Protein amino acid profiles

Amino acids, often referred to as the building blocks of proteins, are compounds that play many critical roles in your body. They’re needed for vital processes like the building of proteins and synthesis of hormones and neurotransmitters. Some may also be taken in supplement form for a natural way to boost athletic performance or improve mood.

They’re categorized as essential, conditionally essential or nonessential depending on several factors. Amino acids are organic compounds composed of nitrogen, carbon, hydrogen and oxygen, along with a variable side chain group.

Your body needs 20 different amino acids to grow and function properly. Though all 20 of these are important for your health, only nine amino acids are classified as essential. These are histidine, isoleucine, leucine, lysine, methionine, phenylalanine, threonine, tryptophan and valine. Essential amino acids can’t be made by your body and must be obtained through your diet.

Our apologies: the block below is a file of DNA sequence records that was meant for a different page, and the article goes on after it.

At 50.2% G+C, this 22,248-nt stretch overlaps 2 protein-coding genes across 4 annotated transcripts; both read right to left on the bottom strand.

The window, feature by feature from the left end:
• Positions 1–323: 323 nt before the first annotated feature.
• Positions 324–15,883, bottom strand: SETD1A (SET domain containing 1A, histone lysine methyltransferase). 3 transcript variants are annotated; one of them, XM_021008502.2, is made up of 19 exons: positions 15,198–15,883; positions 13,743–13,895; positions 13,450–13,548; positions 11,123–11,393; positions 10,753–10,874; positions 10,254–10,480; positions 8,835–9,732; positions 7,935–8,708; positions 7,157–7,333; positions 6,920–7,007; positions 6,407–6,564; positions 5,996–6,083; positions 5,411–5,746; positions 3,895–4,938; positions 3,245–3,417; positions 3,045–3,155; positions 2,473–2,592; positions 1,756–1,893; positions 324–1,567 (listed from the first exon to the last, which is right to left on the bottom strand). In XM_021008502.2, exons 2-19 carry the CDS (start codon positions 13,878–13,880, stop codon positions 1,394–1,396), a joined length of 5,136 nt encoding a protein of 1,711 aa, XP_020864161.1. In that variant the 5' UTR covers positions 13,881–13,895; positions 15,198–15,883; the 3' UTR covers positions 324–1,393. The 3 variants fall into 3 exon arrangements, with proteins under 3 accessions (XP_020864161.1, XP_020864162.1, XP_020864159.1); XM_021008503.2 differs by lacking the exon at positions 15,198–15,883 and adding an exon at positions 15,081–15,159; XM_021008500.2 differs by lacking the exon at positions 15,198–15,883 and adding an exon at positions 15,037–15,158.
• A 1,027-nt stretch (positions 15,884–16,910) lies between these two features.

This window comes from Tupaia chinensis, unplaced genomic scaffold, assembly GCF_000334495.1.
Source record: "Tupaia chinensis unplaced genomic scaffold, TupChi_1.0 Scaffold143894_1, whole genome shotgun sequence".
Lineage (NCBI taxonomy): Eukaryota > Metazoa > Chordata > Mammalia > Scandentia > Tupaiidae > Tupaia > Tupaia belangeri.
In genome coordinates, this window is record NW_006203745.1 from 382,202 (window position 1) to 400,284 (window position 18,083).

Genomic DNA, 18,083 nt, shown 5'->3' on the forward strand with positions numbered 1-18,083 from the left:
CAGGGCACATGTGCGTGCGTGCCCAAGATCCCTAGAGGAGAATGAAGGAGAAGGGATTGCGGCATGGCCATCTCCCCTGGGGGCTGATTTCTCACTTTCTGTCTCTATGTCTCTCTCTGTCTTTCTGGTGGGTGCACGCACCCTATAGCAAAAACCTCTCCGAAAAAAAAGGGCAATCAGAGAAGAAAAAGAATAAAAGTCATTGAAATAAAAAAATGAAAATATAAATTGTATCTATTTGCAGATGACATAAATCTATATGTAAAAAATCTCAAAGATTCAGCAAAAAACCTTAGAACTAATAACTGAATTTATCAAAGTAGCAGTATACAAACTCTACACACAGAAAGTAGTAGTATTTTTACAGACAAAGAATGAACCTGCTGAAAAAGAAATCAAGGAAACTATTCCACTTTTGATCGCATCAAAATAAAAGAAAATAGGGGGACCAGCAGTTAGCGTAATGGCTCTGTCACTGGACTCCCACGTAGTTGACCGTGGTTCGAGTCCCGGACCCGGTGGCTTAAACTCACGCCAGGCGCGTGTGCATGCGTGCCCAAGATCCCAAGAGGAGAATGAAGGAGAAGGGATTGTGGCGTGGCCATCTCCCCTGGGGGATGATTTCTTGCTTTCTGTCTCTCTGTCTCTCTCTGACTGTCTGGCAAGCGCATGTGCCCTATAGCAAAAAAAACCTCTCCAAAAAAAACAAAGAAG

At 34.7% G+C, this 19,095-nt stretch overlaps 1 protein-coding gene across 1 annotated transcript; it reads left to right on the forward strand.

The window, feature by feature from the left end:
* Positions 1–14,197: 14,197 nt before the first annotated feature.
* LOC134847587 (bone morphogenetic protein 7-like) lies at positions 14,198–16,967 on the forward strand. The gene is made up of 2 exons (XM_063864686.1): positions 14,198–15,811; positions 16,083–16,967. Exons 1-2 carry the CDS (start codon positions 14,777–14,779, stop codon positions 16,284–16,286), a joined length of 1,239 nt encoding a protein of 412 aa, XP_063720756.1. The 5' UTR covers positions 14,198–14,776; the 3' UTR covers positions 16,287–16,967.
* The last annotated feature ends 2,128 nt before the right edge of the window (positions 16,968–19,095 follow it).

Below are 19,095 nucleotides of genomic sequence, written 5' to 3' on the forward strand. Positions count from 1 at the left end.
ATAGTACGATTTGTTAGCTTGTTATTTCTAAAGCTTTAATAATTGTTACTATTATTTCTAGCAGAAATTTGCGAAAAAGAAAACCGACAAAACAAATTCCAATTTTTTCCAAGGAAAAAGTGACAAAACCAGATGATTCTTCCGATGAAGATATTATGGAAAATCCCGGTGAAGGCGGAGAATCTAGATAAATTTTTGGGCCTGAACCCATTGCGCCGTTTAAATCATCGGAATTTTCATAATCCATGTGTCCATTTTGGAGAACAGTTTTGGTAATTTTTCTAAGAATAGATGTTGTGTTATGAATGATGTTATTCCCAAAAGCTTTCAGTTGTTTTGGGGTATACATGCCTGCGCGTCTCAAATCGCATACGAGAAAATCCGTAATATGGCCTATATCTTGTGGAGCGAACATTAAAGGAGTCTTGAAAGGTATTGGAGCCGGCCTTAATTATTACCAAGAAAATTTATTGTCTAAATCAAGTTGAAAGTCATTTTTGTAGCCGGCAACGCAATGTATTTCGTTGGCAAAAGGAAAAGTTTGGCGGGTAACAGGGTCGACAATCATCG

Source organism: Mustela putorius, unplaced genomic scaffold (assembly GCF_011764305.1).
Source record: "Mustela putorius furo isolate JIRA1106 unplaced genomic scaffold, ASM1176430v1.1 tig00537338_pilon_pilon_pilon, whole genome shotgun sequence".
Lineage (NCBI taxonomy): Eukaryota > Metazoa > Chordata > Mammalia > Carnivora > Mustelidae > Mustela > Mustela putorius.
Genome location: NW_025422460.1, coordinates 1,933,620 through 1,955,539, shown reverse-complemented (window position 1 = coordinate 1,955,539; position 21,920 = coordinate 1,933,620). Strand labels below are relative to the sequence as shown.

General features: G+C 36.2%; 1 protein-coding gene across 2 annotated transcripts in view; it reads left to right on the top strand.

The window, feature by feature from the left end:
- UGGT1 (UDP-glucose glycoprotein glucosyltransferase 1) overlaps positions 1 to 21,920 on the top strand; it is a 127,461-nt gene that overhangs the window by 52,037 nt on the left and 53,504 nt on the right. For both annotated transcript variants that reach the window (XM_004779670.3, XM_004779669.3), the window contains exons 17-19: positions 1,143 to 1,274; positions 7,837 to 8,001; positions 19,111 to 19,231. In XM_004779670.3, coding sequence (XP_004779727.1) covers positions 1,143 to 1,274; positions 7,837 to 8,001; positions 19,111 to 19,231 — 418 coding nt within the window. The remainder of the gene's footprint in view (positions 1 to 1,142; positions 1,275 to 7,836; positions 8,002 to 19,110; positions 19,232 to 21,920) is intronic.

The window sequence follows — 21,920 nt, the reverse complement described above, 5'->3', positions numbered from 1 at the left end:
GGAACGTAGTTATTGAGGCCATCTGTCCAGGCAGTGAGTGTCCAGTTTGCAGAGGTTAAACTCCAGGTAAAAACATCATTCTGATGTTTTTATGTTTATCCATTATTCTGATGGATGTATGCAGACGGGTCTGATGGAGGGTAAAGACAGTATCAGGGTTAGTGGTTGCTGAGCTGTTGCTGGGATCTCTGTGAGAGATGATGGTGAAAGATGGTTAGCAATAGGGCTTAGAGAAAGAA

When you eat protein, it’s broken down into amino acids, which are then used to help your body with various processes such as building muscle and regulating immune function .

There are several nonessential amino acids that are classified as conditionally essential.

An amino acid that can be made by humans and so is not essential to the human diet. There are 11 nonessential amino acids: alanine, arginine, asparagine, aspartic acid, cysteine, glutamic acid, glutamine, glycine, proline, serine, and tyrosine.

These are considered to be essential only under specific circumstances such as illness or stress.

For example, although arginine is considered nonessential, your body can’t meet demands when fighting certain diseases like cancer.

That’s why arginine must be supplemented through diet in order to meet your body’s needs in certain situations.

The nine essential amino acids perform a number of important and varied jobs in your body.